French Opinel pocket knives: Inexpensive, lightweight, and made from superb steel, they are the standard knife of French farmers, hikers, foragers and cyclo-tourists. In fact almost everyone who spends time in the countryside seems to have one. They've been made since 1890 in the town of Saint-Jean-de-Maurienne in the Rhône-Alpes.
I've used Opinel knives since I was a boy. I love the simple rotating ring that locks the blade either open or closed. There is no need for a spring because of the lock ring. The handle is beech, a light but tough wood. This makes Opinel knives quite light and great for cyclists and hikers.
They are available with either carbon steel or stainless steel blades and in a number of sizes. The #8 (8.5cm blade) is considered the standard and most versatile size. Like most traditionalists, I prefer the #8 carbon blade version. The carbon blade can rust if not wiped after use, but it develops a beautiful patina. The carbon blade is also easier to sharpen and takes a better edge--experts compare it to blades costing 10-times more. The stainless steel blade is rust-proof and stays shiny, and the edge sharpness is very very close to that of the carbon version.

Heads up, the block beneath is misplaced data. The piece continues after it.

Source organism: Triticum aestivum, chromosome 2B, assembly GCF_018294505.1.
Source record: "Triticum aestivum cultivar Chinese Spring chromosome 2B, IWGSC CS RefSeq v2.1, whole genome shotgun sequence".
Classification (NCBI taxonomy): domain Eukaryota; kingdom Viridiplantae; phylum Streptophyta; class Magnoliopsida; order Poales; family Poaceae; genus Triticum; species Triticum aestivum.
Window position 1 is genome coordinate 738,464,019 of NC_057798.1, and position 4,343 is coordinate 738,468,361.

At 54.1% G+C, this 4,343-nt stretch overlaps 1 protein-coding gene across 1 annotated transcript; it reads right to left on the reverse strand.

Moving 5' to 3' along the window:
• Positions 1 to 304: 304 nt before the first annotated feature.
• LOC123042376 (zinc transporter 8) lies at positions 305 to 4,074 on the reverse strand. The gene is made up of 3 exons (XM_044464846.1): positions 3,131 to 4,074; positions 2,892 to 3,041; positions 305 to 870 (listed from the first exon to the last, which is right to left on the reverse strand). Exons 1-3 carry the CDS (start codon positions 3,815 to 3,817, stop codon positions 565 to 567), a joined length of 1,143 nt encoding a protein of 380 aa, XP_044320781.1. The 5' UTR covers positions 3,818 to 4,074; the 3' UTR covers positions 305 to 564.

This is a special version of the #8 stainless steel knife made for mushroom hunting and foraging, something a few of us at VO enjoy doing. It has a curved blade that will cleanly slice off a mushroom, fruit, greens, and many other things that you may find or grow. The boar bristle brush is used to clean the dirt off delicate mushrooms. This knife is also very useful for light pruning duty in the garden.